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HiccupHaddock
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16 Apr 2022, 12:40 pm

I'm wondering is there a name for being slow to process people's speech, and produce speech?

I was at a small family event a while ago where we were doing a quiz where you had to shout out your answers, and the quizmaster was asking questions that I definitely knew the answers to (e.g. what is the capital of France?), but although I was trying to say my answer as quick as I could, I was much slower (a few seconds slower) than other people.

Not sure if it was because I was processing the question slowly, or producing speech slowly, I think a bit of both.

Anyone else find this?

Is there a way to formally check if someone processes others' speech quite a bit slower than the average population?
I think this makes me quite slow during conversations, sometimes people fire questions at me, and I feel I can't answer quickly enough..



HeroOfHyrule
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16 Apr 2022, 12:44 pm

I think this is a verbal processing issue. I've been having trouble at work due to this, because my coworkers have to tell me things multiple times until I can process what they're saying. It takes my brain forever to do so and I still miss bits of what's being said, and find it even harder to process what to say/do in response.


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16 Apr 2022, 2:13 pm

I don't know if there is any name or official diagnosis for slow processing of speech. Mine is treated as just an autism trait. Not a specific diagnosis for slow processing itself.

I'm usually ok with one-on-one conversation. However, when it's a meeting or any group conversation, I'm completely lost. I just cannot follow the conversation. I understand only 10% or so.

In your case, it seems that you can at least understand all the questions fired at you. That's actually very good. So probably the problem is not you processing other people's speech slowly but you being slow in forming a response in your head to what other people say.



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16 Apr 2022, 2:39 pm

I also have trouble with this. I hear words but understand what someone is saying later. I don't know if this is auditory processing disorder or something else.



HiccupHaddock
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16 Apr 2022, 3:28 pm

Thanks so much for your helpful replies.

I do usually understand what people say if it is just one sentence. But if it is lots of sentences in a row, and the person is speaking quickly, or about something complicated, then I do sometimes feel like my understanding isn't keeping up with what the speed they're talking, and I just hear a stream of words.

At work I have the habit for many years of always bringing a notepad to meetings and talks, and writing down everything people say in my own kind of shorthand (with lots of abbreviations). I can write really quickly, so sometimes if they say something fast that I don't understand at the time, I can write down the words and figure out what it means later. Generally at the meeting I am happy if I get the general gist of what the topic is, and I think that writing down actually helps me get the gist. That is, I think I understand the written word better than the spoken word, and writing words down helps me to understand/decode their meaning, does that make sense?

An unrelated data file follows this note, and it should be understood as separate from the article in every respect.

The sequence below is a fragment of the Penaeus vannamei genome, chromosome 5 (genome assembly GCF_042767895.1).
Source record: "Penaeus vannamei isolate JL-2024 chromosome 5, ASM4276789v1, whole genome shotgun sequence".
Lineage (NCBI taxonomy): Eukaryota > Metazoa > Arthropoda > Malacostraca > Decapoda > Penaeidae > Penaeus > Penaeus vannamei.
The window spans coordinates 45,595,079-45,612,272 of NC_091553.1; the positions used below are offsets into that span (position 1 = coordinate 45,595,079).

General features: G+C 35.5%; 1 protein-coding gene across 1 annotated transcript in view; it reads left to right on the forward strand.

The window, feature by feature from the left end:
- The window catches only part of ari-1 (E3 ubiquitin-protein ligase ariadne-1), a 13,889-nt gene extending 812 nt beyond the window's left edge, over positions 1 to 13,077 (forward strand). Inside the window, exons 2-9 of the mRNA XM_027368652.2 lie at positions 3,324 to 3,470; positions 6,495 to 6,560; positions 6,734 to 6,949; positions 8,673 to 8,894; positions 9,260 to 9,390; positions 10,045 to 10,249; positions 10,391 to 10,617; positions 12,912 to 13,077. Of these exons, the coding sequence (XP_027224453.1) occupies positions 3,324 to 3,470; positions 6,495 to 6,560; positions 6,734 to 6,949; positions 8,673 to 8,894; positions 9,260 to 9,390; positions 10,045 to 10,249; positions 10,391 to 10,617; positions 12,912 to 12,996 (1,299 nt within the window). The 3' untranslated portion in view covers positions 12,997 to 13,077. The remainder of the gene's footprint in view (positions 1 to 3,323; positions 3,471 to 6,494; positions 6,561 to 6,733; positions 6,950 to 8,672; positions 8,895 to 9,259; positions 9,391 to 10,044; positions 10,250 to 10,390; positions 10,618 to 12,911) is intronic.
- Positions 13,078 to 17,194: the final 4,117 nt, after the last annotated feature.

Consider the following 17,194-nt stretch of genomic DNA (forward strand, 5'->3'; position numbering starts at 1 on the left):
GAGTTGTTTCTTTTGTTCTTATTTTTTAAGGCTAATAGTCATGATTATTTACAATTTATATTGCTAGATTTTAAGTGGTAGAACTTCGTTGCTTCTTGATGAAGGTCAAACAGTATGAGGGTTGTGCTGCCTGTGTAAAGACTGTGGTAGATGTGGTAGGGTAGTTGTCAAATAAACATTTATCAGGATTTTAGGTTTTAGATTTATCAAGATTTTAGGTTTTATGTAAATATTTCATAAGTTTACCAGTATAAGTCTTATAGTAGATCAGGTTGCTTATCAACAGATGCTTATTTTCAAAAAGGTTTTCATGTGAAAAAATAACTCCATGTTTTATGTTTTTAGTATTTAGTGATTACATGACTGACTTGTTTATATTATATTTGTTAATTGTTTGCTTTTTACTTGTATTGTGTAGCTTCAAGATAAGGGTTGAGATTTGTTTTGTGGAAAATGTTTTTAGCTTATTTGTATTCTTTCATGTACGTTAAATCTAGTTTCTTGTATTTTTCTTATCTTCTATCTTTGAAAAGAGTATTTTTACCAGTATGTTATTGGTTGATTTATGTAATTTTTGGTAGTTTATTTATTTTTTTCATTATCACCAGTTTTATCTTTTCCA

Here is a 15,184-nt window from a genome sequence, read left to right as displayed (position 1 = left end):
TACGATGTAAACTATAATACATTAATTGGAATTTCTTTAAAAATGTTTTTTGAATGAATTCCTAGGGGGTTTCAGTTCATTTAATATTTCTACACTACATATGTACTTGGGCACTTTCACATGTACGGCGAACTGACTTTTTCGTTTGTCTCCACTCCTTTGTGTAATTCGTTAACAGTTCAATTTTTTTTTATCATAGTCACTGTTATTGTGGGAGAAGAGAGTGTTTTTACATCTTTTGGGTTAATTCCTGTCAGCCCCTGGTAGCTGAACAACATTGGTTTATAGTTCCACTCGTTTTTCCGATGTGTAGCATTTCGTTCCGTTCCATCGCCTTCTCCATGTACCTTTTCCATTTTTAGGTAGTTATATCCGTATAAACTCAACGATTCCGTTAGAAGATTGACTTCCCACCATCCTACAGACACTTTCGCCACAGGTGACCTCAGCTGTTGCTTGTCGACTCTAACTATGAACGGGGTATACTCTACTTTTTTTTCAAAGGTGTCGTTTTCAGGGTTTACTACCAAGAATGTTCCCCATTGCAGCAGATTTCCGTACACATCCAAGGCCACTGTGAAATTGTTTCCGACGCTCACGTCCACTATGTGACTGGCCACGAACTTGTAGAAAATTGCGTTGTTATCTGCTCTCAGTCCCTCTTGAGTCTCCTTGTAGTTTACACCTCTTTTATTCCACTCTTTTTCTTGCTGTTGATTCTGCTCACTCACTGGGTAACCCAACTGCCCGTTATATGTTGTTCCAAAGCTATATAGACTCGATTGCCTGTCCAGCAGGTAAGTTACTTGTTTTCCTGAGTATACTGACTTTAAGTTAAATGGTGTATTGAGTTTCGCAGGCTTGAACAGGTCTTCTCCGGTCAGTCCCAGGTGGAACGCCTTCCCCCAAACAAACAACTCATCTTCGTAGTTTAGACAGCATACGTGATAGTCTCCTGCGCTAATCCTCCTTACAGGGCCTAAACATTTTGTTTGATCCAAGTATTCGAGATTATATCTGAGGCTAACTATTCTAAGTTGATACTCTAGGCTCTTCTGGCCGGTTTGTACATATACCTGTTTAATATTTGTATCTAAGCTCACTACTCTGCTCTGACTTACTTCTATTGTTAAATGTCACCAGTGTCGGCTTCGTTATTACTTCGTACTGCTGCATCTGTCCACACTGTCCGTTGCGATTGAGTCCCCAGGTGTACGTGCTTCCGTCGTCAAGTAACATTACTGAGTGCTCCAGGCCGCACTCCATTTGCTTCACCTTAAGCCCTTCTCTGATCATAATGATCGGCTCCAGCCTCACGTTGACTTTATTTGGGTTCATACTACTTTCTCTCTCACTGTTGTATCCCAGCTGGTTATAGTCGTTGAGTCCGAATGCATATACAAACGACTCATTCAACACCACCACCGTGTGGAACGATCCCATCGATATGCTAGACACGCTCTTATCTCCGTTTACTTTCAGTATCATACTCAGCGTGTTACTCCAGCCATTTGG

After a meeting I look at my notes, and if I am still not understanding something, email the person to ask for a clarification..

In social situations it is more difficult as I can't use a notepad then, so I think I probably sometimes look like a dear caught in headlights when people fire a few rapid questions at me..
It happens more often if there are lots of people in a room, all talking at once, I think the background noise makes my brain work less efficiently, and it can only decode slowly..



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16 Apr 2022, 4:32 pm

My therapist suggested I take an auditory processing evaluation. I definitely hear things "later". I notice that I often ask a person what they said just as I am hearing it. Sometimes I wonder if my thoughts are in the way of hearing, even when I am trying to pay attention to what a person is saying. Maybe it's that I'm bored or impatient while I am "waiting". :wink: Probably both.

Here is one link (child oriented) in regards to CAPD. The list overlaps with sensory processing, Autism, ADHD - the neurodiverse spectrum in general. https://www.ablekidsfoundation.org/cent ... with-capd/



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16 Apr 2022, 6:40 pm

Me too, and I don't know of an official label for it. I'm also slow to take in written words, but the trouble with verbal stuff is that they're harder to rewind for a second hearing.

I was listening to an audio podcast once, and realised I couldn't keep up with the speaker's pace, so I put it through a time-stretching effect in an audio editor. I was surprised how little I had to slow it down before I was able to keep up with it. It was only about 10% or so. Any slower than that, and I found myself getting impatient with the slow delivery, and so losing the ability to focus on it, which I guess is what NTs experience when they try to listen to me. I wish I'd been able to put my schoolteachers through that time-stretching effect. A written transcript would have served me much better (I'd have likely been able to skip the lesson then), and a good recording would have helped, though when I've tried to make my own recordings the sound has usually been too full of background noise and reverberation to be clearly audible, and the volume goes up and down too much.

I think one factor is that I get hung up on the parts I don't quite get, while I suppose NTs just gloss over the unclear bits and just hope it won't matter much. As a result, I usually lose the plot completely, though if I can slow them down to my pace I'll often understand it better than most people, because I've taken in every sentence.



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16 Apr 2022, 6:50 pm

Verbal language disorder/language processing disorder. It's common with Autism.

Expressive and/or receptive. What you describe will be a "mild" example of it, a delay in expressing words (so, expressive language disorder if you were quick to understand what was said and form the answer). I have both, which little Dill did an alright job with overcoming, I guess. Though, it's still there in certain contexts.